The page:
AZT turned out to be the first drug approved under Orphan Drug provisions, with almost all other drugs for AIDS and its associated infections being approved in the same way.
A key contact Meyer got from Haddad was Agnes Varis, the owner of AgVar a generic company. Varis was connected to everyone in the generic industry and the Democratic party.
At this stage rare diseases were assuming a shape fronted by ALS, multiple sclerosis (MS) and hemophilia. A drug called copaxone had shown benefit for MS but Meyer couldn’t persuade a branded company to pick it up. Among other things the patent status was obscure. It had been discovered in the Weizman Institute in Israel.
Varis strong-armed Teva, a small generic company based in Israel and the US to pick it up. It was approved under the Orphan Drugs Act and went on to blockbuster status, earning Teva over $1 Billion per year, and making Teva the leading generic company.
Meyer’s book is a compelling read. But its difficult to avoid a slight feeling of deliverance from a ghetto on trains that turn up to transport us East to safety.
As of 2016, the branded drug industry is a $1,275 Billion dollar industry half of whose profits ($638 Billion) come from drugs brought to market in the standard way. The other half ($637 Billion) comes from drugs availing of the Orphan Drug provisions which allow for an easier ride through FDA and a longer period of monopoly.
The orphans have included Merck’s Vioxx, Lilly’s Cialis, Astra’s Crestor, Bristol Myers Squibb’s Abilify, Botox and many others among the best-selling drugs of recent years.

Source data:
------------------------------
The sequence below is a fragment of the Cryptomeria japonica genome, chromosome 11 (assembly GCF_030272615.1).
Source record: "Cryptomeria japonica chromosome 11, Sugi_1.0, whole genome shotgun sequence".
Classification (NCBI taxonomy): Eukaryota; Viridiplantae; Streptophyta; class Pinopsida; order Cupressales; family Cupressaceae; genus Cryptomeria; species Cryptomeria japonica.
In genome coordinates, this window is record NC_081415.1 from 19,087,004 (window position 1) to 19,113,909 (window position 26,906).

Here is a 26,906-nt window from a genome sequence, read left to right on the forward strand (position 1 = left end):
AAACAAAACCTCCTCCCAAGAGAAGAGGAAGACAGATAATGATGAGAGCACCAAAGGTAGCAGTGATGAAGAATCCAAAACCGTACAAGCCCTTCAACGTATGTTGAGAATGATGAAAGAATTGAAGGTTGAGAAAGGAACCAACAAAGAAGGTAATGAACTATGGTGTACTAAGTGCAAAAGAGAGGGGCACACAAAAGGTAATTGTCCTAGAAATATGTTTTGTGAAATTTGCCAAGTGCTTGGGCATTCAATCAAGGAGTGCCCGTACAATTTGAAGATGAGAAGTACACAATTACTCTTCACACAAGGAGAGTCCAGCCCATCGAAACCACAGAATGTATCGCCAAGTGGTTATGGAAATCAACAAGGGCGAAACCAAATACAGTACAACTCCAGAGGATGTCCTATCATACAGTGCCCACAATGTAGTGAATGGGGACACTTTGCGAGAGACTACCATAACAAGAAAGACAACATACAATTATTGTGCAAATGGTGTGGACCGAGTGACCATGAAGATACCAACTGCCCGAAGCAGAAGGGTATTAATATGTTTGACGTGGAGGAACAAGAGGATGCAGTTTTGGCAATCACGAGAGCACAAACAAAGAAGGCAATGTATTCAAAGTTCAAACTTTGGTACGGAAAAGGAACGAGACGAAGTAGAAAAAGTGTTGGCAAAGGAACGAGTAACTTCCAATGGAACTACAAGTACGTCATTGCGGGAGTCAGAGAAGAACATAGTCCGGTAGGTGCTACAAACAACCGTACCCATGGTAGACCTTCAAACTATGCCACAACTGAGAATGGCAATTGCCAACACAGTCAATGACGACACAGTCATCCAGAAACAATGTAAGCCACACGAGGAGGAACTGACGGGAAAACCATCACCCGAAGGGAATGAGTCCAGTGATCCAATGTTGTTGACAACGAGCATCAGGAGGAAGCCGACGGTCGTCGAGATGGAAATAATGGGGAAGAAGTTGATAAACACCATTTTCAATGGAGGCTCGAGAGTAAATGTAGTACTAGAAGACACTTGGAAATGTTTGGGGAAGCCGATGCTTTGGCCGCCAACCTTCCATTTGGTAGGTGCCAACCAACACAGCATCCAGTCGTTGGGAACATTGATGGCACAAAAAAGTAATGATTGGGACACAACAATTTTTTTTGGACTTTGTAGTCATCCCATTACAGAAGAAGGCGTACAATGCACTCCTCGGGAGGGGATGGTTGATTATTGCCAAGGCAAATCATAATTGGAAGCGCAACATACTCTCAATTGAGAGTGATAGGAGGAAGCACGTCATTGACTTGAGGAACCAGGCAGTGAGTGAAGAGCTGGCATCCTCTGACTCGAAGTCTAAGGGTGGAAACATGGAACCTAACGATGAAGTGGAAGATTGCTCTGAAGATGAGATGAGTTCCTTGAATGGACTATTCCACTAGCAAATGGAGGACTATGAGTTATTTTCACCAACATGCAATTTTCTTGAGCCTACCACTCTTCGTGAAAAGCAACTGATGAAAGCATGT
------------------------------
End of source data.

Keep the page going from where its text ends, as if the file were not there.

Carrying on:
While it is possible to close some loopholes that lead to blockbusters being named orphans, the precedent of allowing high prices for drugs that will supposedly only ever occupy niche markets has laid a business model for personalized medicines. If genetic tests ever permit a tailoring of medicines to specific patient groups, the orphan argument will apply.
For most of this period, the Wall Street Journal had Henry Waxman as one of its prize targets claiming that he was to progress what the Troll under the bridge was in the Billy Goats Gruff.
But without mentioning him, as early as 2005 WSJ was trumpeting the fact that Orphan Drugs Act had been the savior of the pharmaceutical industry – not that an industry earning $638 billion from other sources really needs saving.
Copyright © Data Based Medicine Americas Ltd.
This clip shows David, and what he was up against with the Officials quite startled .. and his parents ..
Quincy M.E. Seldom Silent Never Heard Quincy Piano Scene!
Ed Silverman casts his eye over the $$$s in Orphan drugs, with loophole ..
Orphan drug sales will outpace all other meds, thanks to high prices
March 2, 2017
By: Ed Silverman
“the data, which was released to coincide with Rare Disease Day, also emerges amid growing controversy over orphan drugs. Large price tags are drawing attention and there is growing concern that some drug makers are exploiting loopholes in a US law, which has prompted one lawmaker to start a probe.”
Interesting blog, here – yet another unsavoury aspect of the very murky world of BigPharma …….. and a particularly interesting link to Ed Silverman’s article, thanks Annie.
Silverman’s article makes specific reference to the new drug, Spinaraza, which is priced at an enormous $750,000 for first year of treatment and $350,00 thereafter.
My partner’s little grandson (aged 19 months) has recently been diagnosed with SMA (Spinal Muscular Atrophy) and Spinraza, which has had impressive results in clinical trials, could considerably enhance his quality of life.